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Majesty's ministers should be distinctly understood by no man. It is on this account that the anticipation of the meeting of Parliament, although earlier by no more than three weeks, must prove the exciting cause of so many mischievous rumours. Who can say what the Turks themselves will think of it? They have not felt grateful to England up to the present time, for their expectations have been continually disappointed; but they may easily believe that at last the moment is come when the former policy of the United Kingdom will regain the ascendant, so that they are about to be saved from the destruction that seemed imminent. Such a persuasion on their part would be unmixed mischief. The hope we have had of a speedy termination of the war rested on the belief that the Turks could not avoid seeing that they were fairly overcome, and that it was their best course, with no help at hand, to agree with their adversaries quickly. There is a real danger that this hope may now be altogether scattered. Unless Mr. Layard be instructed to tell the Turks in the clearest and most peremptory terms that there is no intention to help them, they will construe the early meeting of Parliament as indicating such an intention, and will be angry and resentful in a corresponding degree when they are undeceived.
"The Pall Mall Gazette says the Cabinet has come to a wise resolution. At a Council held on December 18 it determined to call Parliament together on January 17. The announcement will of course create a certain amount of agitation; but agitations of one kind or another are unavoidable in such anxious and perilous times as these, and the country has been too long dosed with opiates in the form of optimist speeches and newspaper articles. The best friend the nation has had for many a month is the Alarmist; the worst, that sort of counsellor who laughed at alarm, crying out of the depths of unimaginative, self-satisfied dulness, Who's afraid? The truth is, that ever since the meetings of the Conference at Constantinople were held the condition of affairs has been really and truly alarming; and no fallacy can be greater than the supposition that the steadiest minds, the soberest intellects, have ever been free from alarm from that time, wherever there was enough knowledge of affairs to inform judgment. It has been said that the English Cabinet is divided; it may be so; but we are quite sure of this, that not one of its members has differed from the rest in viewing the actual condition or the near prospect of affairs without profound anxiety. Nor have Her Majesty's ministers shared this feeling alone. There is, and has long been, anxiety in every Cabinet and every Court in Europe, not excluding those which seem to have taken the most determinate course and to be most confident of ability to pre-arrange results. But, from the nature of the case, what even for them is anxiety is for English statesmen much more than that; and the later course of events, the obvious ends they are tending to, have necessarily deepened the feeling. Of course these events were foreseen in the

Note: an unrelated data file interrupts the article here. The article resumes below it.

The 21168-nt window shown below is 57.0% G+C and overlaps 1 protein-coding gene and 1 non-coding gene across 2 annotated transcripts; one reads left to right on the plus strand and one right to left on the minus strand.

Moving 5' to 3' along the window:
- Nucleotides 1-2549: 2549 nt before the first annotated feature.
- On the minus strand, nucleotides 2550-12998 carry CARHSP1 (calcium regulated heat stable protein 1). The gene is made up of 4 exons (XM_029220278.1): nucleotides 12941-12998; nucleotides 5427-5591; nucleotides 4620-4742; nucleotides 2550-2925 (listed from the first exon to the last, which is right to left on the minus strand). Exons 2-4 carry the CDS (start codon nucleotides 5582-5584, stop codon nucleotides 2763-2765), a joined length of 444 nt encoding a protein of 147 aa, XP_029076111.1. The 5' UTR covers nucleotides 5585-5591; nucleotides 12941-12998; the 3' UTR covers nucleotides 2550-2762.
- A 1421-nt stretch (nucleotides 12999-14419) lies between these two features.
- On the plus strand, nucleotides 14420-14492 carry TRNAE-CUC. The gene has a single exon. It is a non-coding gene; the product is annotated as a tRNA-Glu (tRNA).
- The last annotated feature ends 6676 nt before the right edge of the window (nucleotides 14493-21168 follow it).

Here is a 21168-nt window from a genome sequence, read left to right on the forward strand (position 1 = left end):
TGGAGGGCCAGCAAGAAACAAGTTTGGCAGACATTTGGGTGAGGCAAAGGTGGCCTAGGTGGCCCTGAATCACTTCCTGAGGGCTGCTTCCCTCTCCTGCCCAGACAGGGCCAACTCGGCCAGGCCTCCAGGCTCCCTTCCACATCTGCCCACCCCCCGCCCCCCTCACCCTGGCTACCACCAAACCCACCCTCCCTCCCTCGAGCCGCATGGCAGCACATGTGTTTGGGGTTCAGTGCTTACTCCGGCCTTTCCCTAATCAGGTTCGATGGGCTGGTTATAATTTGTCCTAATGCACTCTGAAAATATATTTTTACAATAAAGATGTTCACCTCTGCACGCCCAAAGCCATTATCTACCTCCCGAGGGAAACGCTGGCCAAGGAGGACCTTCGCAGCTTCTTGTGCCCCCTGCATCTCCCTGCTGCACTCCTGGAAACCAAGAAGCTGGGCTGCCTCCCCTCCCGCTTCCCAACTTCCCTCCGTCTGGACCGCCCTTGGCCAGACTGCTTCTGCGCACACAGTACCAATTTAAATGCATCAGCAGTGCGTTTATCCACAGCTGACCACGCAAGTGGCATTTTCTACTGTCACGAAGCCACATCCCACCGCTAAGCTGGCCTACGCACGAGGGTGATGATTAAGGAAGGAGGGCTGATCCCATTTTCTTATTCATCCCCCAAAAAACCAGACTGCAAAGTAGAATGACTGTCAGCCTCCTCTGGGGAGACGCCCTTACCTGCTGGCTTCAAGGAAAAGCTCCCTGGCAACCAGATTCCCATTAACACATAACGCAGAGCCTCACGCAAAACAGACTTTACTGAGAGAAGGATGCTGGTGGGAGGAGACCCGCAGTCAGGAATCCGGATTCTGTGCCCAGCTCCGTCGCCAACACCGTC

Cabinet as clearly as they were foreseen by commonly intelligent men out of it. But it was not the business of the Government to proclaim their alarms before actual events justified them, though it was the business of independent observers to do so wherever there was sense enough and foresight enough for the purpose. Not much of those qualities was needed; so that it is not for the Alarmist to boast. But we say again, he was, as he remains, the truest friend of the country; for what he had to offer was, after all, nothing more and nothing less than a just and sober exposition of facts and circumstances which were no more a matter of opinion than the advance of a tidal wave. By what particular means they are to be dealt with is another matter. Our readers are aware that on that subject we at any rate have never said a word. The business of all prudent and patriotic men outside the Government has been to show how much broader and how much more perilous are the issues involved than they fancy whose minds are occupied with Bulgarian miseries and Turkish misrule; to keep well in view those points where the war is a menace to the British Empire; to fix the public mind on a fact better established than any other in politics, that Russia is from various causes (uncontrollable, perhaps) a danger not only to England, but to the whole existing system of civilisation, and that what she and her friends call" advance" is a process of subversion and destruction; and finally to keep before the minds of the Queen's Government that it is not for them to succumb to some imaginary force of destiny, but to seek and find means of keeping the country safe from well-defined and long-foreseen dangers.
"The Standard maintains that the state of affairs on the Continent is such as amply to justify Her Majesty's Government in seeking the counsel and aid of the representatives of the people in the preparation of measures necessary for the protection of our national interests. A stage has been reached in the struggle between Russia and Turkey which makes it essential for the British Government to prepare to face certain developments of the war which cannot but threaten our interests, and which make the protection of them a matter of greater solicitude than it was. In other words, Parliament will be asked to grant a vote of money in order to defray the expenses of such an increase to our armament as the present state of Europe demands.
"The Daily News observes that when Parliament is thus summoned before its usual time there can be but one cause for its assembling. The condition of things in the south-east of Europe is explanation enough. It does not follow that this summoning of Parliament must of itself indicate that a war party in the Cabinet is getting the upper hand. Indeed, if Parliament were to be thus called together to consider and decide upon a policy, the News would say that the prospect was distinctly unfavourable to the schemes of a war party. A war policy must have enthusiastic and general support in Parliament, or it has no real Parliamentary
sanction. A war is not to be voted by a fair working majority. In the present instance it cannot be too emphatically stated that the country is not in favour of war, and that any open attempt to force a war policy on it would lead to such a division and distraction as England has not seen in our generation.